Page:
Course Outline

PUB704 Healthy Public Policy and Advocacy

Course Coordinator:Kara Lilly ( School:School of Health - Public Health

2024Semester 2


Online You can do this course without coming onto campus.

Please go to for up to date information on the
teaching sessions and campuses where this course is usually offered.

What is this course about?


In this course, you will develop specialised knowledge and skills to navigate policymaking environments that influence health equity outcomes, including the role of political ideologies, evidence, power and privilege. You will learn about the role of healthy public policy, theories of the policy process, and use advocacy strategies to gain political commitment, policy support, social acceptance and systems support to create health and well-being and health equity.

How will this course be delivered?

Activity Hours Beginning Week Frequency
Online – 3 hours of structured asynchronous online learning activities and an optional 1-hour online Zoom drop in session 4hrs Week 1 13 times

Course Topics

Healthy public policy

Political science

Health in All Policies (HiAP)

Policy process

Political ideology

Power and privilege

Public health advocacy

What level is this course?

700 Level (Specialised)

Demonstrating a specialised body of knowledge and set of skills for professional practice or further learning. Advanced application of knowledge and skills in unfamiliar contexts.

What is the unit value of this course?

12 units

How does this course contribute to my learning?

Course Learning Outcomes On successful completion of this course, you should be able to... Graduate Qualities Mapping Completing these tasks successfully will contribute to you becoming... Professional Standard Mapping * International Union for Health Promotion and Education
1 Discuss how healthy public policy influences health equity. Creative and critical thinker
B.1, A.6, B.6, A.9, B.10, 1.2, 5.4
2 Analyse the policymaking environment to influence healthy public policy. Empowered
A.5, B.6, B.10, 1.1, 1.2, 5.1, 5.2, 5.3, 7.1, 7.2
3 Advocate for healthy public policy across a range of stakeholder audiences. Empowered
B.2, B.3, B.6, B.9, 2.1, 2.2, 2.3, 2.4, 4.1, 4.2, 4.3, 4.4

* Competencies by Professional Body

International Union for Health Promotion and Education
B.1 The concepts, principles and ethical values of health promotion as defined by the Ottawa Charter for Health Promotion (WHO, 1986) and subsequent charters and declarations
B.2 The concepts of health equity, social justice and health as a human right as the basis for health promotion action
B.3 The determinants of health and their implications for health promotion action
A.5 Addressing the political, economic, social, cultural, environmental, behavioural and biological determinants of health and wellbeing
A.6 Ensuring that health promotion action is beneficial and causes no harm
B.6 The current theories and evidence which underpin effective leadership, advocacy and partnership building and their implication for health promotion action
A.9 The empowerment of individuals and groups to build autonomy and self respect as the basis for health promotion action
B.9 The communication processes and current information technology required for effective health promotion action
B.10 The systems, policies and legislation which impact on health and their relevance for health promotion.
1.1 Work collaboratively across sectors to influence the development of public policies which impact positively on health and reduce health inequities
1.2 Use health promotion approaches which support empowerment, participation, partnership and equity to create environments and settings which promote health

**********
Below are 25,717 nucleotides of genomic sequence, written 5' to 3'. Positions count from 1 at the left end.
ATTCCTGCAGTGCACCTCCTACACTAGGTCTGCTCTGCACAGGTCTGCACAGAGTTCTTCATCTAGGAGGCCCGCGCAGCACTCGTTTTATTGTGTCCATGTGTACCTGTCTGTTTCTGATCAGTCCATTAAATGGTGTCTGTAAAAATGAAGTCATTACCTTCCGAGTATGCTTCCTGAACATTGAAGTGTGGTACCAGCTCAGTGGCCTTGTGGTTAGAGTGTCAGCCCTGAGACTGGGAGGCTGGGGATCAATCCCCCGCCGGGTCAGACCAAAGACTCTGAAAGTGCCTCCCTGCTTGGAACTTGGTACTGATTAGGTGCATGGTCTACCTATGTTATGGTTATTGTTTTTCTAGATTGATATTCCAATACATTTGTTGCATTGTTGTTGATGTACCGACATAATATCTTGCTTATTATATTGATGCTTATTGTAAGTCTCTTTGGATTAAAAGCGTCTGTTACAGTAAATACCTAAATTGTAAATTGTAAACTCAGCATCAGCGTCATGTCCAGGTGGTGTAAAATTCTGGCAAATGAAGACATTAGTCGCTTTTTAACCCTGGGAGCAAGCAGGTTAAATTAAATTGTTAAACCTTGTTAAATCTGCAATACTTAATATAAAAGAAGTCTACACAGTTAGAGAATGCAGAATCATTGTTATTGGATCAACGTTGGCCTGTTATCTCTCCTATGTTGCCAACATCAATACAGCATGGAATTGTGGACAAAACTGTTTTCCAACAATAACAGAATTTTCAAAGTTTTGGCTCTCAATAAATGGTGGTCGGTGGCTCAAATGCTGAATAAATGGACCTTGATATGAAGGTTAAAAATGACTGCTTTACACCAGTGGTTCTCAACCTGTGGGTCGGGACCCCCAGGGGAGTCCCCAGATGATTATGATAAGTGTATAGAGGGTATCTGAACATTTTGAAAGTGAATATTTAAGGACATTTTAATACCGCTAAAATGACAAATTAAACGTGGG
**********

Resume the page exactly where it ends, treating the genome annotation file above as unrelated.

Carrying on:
2.1 Use advocacy strategies and techniques which reflect health promotion principles
2.2 Engage with and influence key stakeholders to develop and sustain health promotion action
2.3 Raise awareness of and influence public opinion on health issues
2.4 Advocate across sectors for the development of policies, guidelines and procedures across all sectors which impact positively on health and reduce health inequities
4.1 Use effective communication skills including written, verbal, non­verbal, and listening skills
4.2 Use information technology and other media to receive and disseminate health promotion information
4.3 Use culturally appropriate communication methods and techniques for specific groups and settings
4.4 Use interpersonal communication and groupwork skills to facilitate individuals, groups, communities and organisations to improve health and reduce health inequities.
5.1 Work with stakeholders to agree a shared vision and strategic direction for health promotion action
5.2 Use leadership skills which facilitate empowerment and participation (including team work, negotiation, motivation, conflict resolution, decision-making, facilitation and problem solving)
5.3 Network with and motivate stakeholders in leading change to improve health and reduce inequities
5.4 Incorporate new knowledge to improve practice and respond to emerging challenges in health promotion
7.1 Mobilise, support and engage the participation of stakeholders in planning health promotion action
7.2 Use current models and systematic approaches for planning health promotion action

Am I eligible to enrol in this course?

Refer to the UniSC Glossary of terms for definitions of “pre-requisites, co-requisites and anti-requisites”.


Enrolled in any Postgraduate Program.


Not applicable



Specific assumed prior knowledge and skills (where applicable)

Not applicable

How am I going to be assessed?

Grading Scale

Standard Grading (GRD)

High Distinction (HD), Distinction (DN), Credit (CR), Pass (PS), Fail (FL).

Details of early feedback on progress

Early feedback will be provided via three (3) online formative quizzes in the first three weeks and case study example activities across the semester to consolidate your understanding of course concepts and skills required for assessment.

Assessment tasks

Delivery mode Task No. Assessment Product Individual or Group Weighting % What is the duration / length? When should I submit? Where should I submit it?
All 1 Written Piece Individual 25%
1200 Words
Week 4 Online Assignment Submission with plagiarism check
All 2 Oral Individual 35%
10-12 minutes
Week 9 Online Assignment Submission with plagiarism check
All 3 Artefact - Professional, and Written Piece Individual 40%
Written advocacy plan and two (2) advocacy products (approx. 1500 words)